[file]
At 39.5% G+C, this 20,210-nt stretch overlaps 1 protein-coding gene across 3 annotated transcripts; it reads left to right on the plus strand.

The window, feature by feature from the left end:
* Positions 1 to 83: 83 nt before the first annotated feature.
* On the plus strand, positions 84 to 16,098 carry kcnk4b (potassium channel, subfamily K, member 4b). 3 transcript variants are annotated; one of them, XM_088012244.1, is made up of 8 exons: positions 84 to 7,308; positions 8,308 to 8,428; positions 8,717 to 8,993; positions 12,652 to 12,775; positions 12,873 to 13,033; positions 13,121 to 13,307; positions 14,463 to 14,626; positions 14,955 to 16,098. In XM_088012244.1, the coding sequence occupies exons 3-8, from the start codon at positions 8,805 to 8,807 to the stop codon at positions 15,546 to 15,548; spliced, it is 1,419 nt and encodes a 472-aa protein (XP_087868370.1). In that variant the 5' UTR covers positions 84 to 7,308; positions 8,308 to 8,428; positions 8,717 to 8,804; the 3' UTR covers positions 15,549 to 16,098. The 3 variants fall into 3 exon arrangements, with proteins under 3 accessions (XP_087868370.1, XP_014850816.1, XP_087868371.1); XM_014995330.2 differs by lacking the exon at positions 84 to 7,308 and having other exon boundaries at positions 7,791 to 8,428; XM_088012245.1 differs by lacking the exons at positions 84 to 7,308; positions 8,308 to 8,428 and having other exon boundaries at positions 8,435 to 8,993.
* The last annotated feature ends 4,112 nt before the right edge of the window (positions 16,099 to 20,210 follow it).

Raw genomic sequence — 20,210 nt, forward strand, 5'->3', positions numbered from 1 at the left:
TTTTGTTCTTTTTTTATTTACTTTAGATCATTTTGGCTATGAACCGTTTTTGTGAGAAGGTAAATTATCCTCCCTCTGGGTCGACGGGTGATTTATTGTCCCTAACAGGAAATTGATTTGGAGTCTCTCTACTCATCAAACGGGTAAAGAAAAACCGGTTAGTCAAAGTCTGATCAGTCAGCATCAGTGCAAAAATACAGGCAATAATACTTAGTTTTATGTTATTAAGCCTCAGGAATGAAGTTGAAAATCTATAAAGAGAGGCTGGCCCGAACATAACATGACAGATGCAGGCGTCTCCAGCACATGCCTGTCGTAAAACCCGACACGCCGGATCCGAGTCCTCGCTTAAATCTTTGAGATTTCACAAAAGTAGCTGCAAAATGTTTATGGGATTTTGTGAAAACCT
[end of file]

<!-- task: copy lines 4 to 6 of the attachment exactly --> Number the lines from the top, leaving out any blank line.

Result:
* On the plus strand, positions 84 to 16,098 carry kcnk4b (potassium channel, subfamily K, member 4b). 3 transcript variants are annotated; one of them, XM_088012244.1, is made up of 8 exons: positions 84 to 7,308; positions 8,308 to 8,428; positions 8,717 to 8,993; positions 12,652 to 12,775; positions 12,873 to 13,033; positions 13,121 to 13,307; positions 14,463 to 14,626; positions 14,955 to 16,098. In XM_088012244.1, the coding sequence occupies exons 3-8, from the start codon at positions 8,805 to 8,807 to the stop codon at positions 15,546 to 15,548; spliced, it is 1,419 nt and encodes a 472-aa protein (XP_087868370.1). In that variant the 5' UTR covers positions 84 to 7,308; positions 8,308 to 8,428; positions 8,717 to 8,804; the 3' UTR covers positions 15,549 to 16,098. The 3 variants fall into 3 exon arrangements, with proteins under 3 accessions (XP_087868370.1, XP_014850816.1, XP_087868371.1); XM_014995330.2 differs by lacking the exon at positions 84 to 7,308 and having other exon boundaries at positions 7,791 to 8,428; XM_088012245.1 differs by lacking the exons at positions 84 to 7,308; positions 8,308 to 8,428 and having other exon boundaries at positions 8,435 to 8,993.
* The last annotated feature ends 4,112 nt before the right edge of the window (positions 16,099 to 20,210 follow it).

Raw genomic sequence — 20,210 nt, forward strand, 5'->3', positions numbered from 1 at the left: